Tennessee National Wildlife Refuge
Southeast Region
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Wood Stork

Credit: USFWS

Credit: USFWS

The most recent wood stork observations occurred on the Duck River Unit during late summer of 1999 and 2000, associated with post-breeding dispersal. Two immature wood storks were observed on several occasions between July 14 and September 7 feeding in the wetlands within the Duck River Bottoms. This was the first sighting of wood storks on the refuge in several decades. Twelve immature wood storks were observed feeding in the shallow waters of an impoundment in the Duck River Bottoms on August 10 and 11, 2000.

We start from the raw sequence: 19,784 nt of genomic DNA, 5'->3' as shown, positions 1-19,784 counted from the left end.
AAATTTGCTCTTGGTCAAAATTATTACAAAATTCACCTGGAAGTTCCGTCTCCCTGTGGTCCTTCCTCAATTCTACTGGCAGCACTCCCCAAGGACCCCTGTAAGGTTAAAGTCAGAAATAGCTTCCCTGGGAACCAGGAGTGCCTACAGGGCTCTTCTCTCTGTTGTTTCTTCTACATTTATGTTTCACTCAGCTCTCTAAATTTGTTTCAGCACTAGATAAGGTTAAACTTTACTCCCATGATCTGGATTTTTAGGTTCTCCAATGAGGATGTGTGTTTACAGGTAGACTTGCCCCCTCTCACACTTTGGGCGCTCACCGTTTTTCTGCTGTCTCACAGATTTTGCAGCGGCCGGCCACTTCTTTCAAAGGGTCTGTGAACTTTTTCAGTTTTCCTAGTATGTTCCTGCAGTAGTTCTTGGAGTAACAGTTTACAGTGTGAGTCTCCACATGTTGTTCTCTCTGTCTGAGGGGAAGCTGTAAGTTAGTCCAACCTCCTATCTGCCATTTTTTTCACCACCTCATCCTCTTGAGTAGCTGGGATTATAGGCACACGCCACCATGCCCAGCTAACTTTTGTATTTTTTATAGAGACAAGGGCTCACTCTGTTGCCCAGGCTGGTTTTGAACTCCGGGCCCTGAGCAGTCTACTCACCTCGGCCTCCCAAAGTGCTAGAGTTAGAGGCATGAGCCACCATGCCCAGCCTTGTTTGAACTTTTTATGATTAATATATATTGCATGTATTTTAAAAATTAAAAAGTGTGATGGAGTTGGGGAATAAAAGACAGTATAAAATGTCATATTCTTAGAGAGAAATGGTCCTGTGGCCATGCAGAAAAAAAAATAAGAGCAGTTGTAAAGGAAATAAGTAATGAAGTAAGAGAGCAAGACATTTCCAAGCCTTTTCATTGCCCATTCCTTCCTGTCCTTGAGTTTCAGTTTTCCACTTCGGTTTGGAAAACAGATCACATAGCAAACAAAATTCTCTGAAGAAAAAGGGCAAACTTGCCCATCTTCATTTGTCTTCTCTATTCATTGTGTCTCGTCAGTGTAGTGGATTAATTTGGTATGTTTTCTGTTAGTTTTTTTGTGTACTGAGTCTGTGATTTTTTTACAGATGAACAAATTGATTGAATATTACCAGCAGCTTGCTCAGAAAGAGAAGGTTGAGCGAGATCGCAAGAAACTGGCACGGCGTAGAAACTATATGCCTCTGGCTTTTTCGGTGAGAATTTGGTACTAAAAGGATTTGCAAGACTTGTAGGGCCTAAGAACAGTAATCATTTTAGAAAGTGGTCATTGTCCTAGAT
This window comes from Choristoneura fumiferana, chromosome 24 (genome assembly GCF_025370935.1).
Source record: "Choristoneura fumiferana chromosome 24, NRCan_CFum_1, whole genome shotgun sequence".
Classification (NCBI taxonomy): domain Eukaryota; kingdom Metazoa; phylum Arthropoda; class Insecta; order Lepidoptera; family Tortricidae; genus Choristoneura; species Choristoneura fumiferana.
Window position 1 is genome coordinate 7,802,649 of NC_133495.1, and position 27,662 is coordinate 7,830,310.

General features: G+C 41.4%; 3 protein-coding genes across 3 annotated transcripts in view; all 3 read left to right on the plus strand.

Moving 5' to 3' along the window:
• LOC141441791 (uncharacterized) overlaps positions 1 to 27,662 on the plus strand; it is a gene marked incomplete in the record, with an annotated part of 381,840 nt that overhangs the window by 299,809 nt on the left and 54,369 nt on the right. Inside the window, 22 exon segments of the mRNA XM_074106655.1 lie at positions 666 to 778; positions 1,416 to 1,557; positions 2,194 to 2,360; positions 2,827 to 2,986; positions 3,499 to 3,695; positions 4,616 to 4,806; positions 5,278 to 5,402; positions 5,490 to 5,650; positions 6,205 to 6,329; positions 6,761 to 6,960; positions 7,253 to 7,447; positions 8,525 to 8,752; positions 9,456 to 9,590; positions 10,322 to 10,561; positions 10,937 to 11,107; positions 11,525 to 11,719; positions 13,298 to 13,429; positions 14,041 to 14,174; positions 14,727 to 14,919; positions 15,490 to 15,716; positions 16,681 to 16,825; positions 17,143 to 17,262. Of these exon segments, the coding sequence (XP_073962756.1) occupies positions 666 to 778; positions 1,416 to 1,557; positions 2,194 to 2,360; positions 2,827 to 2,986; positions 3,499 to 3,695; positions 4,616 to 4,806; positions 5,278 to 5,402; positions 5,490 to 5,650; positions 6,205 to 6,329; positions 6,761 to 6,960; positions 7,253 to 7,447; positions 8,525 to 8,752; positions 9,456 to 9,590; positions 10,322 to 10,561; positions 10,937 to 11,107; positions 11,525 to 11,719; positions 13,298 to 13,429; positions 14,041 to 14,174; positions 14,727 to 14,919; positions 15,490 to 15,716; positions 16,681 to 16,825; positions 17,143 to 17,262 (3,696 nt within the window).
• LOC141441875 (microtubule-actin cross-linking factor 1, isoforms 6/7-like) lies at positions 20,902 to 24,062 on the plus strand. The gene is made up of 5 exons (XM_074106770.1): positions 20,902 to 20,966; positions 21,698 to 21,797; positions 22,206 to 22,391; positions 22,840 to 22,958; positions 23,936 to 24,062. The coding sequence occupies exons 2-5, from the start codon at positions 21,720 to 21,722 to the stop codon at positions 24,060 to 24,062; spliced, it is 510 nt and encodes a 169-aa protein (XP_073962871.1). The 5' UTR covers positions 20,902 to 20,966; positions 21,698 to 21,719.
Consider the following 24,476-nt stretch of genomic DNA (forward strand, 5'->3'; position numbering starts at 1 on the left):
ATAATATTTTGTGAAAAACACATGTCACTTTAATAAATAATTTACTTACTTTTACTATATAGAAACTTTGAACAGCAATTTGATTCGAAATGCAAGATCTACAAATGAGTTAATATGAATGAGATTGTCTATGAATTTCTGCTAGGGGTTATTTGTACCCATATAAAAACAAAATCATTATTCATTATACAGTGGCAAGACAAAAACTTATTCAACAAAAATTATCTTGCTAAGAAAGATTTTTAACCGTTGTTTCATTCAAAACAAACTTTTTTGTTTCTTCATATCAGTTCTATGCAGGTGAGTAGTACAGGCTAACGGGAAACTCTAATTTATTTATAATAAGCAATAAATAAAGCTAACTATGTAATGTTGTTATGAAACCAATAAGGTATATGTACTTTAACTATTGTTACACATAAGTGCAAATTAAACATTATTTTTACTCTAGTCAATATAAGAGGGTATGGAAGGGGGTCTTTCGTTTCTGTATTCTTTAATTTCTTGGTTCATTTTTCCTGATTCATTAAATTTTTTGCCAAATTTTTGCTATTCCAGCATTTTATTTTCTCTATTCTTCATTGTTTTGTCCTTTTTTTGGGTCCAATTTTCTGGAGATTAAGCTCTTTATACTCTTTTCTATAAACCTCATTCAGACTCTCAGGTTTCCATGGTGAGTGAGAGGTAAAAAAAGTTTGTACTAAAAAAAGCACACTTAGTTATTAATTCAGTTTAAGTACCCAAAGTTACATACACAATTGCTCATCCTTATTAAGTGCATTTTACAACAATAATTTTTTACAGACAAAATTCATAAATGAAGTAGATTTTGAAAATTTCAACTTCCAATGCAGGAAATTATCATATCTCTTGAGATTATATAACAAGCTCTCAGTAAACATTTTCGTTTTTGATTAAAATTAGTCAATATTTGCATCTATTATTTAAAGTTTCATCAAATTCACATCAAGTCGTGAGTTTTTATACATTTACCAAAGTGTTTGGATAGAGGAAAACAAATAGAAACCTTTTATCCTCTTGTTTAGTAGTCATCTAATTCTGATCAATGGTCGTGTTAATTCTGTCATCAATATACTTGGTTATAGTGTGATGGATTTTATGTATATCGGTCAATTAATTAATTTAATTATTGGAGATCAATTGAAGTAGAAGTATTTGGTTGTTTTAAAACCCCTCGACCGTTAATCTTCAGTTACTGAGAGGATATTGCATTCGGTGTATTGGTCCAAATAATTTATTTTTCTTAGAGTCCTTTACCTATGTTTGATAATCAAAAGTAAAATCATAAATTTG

The moist-soil management program that is focused towards waterfowl inadvertently provides the shallow water habitats desired as foraging sites for wood storks. Summer drawdowns concentrate fish and other aquatic species in shallow pools improving access to many species of wading birds.


Interesting Facts

  • The Wood Stork is the only stork that presently breeds in North America


Last updated: December 7, 2009